Reed Smith News Flashes

The Biden-era Title IX rule is finally here. While there is plenty to digest, this alert is meant to address the immediately pressing questions.

What now?

While the rule does not go into effect until August 1, 2024, there are many actions institutions will need to take starting today. This rule will require an overhaul of Title IX policies, including a new definition of sexual harassment and new procedures for investigating Title IX violations, which will require review and sign off at many levels.

Immediately, there will also be questions from students and campus communities that require sensitivity and a thoughtful response. Many stakeholders have been pushing for the new Title IX rules to take effect much sooner than August. There are others that will be pushing to keep the Trump-era policies in place. Campus leaders will need to communicate intentionally with their communities about what can be done before August 1, 2024, and what will be done thereafter.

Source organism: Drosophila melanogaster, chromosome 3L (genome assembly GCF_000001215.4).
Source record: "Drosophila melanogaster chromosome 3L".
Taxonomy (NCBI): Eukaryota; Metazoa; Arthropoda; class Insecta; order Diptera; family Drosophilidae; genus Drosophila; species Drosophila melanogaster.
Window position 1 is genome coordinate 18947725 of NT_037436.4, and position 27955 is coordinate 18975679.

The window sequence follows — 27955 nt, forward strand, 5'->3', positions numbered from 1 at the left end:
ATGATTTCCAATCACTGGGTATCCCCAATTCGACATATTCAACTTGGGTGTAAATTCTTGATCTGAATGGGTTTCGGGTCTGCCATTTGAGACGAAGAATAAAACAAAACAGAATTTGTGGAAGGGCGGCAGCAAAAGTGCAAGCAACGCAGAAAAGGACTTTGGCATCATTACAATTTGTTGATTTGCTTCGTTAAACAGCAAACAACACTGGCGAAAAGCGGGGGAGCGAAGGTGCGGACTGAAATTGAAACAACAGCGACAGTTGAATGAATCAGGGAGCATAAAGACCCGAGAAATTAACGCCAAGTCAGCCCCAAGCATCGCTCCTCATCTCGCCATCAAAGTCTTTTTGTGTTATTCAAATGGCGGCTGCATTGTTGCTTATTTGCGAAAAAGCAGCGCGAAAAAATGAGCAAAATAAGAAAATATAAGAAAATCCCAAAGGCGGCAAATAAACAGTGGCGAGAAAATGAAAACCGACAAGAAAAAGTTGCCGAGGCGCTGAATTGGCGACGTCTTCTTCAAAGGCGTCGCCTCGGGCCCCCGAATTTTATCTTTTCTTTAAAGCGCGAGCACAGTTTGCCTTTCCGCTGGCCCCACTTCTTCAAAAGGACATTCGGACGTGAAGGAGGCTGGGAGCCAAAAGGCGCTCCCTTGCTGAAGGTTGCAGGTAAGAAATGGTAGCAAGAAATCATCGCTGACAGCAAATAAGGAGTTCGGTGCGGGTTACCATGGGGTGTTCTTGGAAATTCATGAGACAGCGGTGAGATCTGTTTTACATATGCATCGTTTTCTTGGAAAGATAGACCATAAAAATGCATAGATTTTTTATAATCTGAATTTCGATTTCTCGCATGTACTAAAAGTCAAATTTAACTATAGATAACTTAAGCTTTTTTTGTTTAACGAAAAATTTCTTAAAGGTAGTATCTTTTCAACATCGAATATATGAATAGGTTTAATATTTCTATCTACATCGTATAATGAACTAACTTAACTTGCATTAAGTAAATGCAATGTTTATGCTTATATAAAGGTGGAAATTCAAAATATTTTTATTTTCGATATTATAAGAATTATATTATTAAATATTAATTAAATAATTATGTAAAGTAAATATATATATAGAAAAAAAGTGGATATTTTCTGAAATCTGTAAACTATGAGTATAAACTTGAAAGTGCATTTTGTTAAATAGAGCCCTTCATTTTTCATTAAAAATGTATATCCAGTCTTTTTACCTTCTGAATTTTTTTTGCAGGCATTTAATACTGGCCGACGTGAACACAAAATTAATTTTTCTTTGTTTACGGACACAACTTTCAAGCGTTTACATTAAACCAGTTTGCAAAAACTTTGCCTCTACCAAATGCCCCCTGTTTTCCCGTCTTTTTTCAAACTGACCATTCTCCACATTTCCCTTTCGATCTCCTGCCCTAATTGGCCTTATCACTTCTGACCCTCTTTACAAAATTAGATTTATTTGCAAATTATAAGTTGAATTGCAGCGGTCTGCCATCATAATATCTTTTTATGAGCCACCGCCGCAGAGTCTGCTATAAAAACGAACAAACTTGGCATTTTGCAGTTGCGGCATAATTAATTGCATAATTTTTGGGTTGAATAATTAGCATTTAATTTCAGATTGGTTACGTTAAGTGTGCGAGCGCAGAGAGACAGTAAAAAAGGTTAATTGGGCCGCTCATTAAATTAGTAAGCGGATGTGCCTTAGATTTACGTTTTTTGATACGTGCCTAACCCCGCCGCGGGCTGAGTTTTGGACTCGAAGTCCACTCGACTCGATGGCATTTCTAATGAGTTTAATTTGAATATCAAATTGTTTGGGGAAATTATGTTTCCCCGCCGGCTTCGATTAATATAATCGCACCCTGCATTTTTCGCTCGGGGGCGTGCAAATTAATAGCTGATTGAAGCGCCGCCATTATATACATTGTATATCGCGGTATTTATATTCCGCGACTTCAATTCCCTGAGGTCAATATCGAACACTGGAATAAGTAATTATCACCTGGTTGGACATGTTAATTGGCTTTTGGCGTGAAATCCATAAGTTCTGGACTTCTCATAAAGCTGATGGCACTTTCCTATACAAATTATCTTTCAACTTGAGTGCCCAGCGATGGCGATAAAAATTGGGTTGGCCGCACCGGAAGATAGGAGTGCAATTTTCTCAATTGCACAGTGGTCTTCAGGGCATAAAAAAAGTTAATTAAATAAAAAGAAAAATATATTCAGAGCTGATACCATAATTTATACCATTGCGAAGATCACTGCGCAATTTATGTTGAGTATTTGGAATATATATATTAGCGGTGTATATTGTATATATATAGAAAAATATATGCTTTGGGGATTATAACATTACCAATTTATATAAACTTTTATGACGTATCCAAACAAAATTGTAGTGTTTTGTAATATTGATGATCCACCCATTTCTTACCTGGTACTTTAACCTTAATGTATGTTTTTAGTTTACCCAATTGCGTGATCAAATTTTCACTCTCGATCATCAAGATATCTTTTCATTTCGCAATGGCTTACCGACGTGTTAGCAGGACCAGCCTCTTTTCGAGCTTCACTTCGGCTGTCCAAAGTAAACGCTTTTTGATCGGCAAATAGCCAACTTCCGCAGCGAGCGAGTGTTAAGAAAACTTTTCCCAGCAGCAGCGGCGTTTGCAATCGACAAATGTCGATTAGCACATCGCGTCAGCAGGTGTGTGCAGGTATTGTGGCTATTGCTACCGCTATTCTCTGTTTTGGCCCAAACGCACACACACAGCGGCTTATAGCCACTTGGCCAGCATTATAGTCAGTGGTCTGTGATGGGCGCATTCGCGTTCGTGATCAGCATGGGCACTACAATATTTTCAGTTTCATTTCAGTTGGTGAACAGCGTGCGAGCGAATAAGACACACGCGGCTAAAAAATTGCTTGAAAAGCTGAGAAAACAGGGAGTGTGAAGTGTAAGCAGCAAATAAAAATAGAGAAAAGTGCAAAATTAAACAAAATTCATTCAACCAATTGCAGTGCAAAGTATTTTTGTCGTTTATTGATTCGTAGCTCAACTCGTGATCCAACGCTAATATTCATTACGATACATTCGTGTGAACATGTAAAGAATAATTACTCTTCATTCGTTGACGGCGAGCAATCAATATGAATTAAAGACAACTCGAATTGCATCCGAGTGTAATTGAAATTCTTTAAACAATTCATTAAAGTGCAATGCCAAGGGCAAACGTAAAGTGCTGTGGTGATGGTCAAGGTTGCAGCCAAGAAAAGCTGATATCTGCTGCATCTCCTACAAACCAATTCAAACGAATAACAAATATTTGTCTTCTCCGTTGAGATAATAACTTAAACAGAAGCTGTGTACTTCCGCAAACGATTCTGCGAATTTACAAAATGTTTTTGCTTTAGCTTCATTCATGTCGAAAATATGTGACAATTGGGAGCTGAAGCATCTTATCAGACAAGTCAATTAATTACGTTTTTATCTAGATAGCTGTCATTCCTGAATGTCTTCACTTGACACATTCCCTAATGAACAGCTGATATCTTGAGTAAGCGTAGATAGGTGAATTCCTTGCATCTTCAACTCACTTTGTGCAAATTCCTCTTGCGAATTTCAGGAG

It’s especially important to communicate that these policies are not retroactive on most campuses—or for Department of Education enforcement—meaning that the rule or policy in place when the alleged Title IX violation occurred (not when the report was made) is most often the rule or policy that any investigation will proceed under. As the new rule makes clear, “the Department will not—and does not have the authority to—enforce these final regulations retroactively; they apply only to sex discrimination that allegedly occurred on or after August 1, 2024.” Most institutions also enforce policies on a prospective basis, particularly regarding the definitions of prohibited conduct (i.e., investigating misconduct as it was defined at the time of the alleged incident). This is an important consideration for messaging to campus communities and for training your employees that are tasked with enforcing these policies.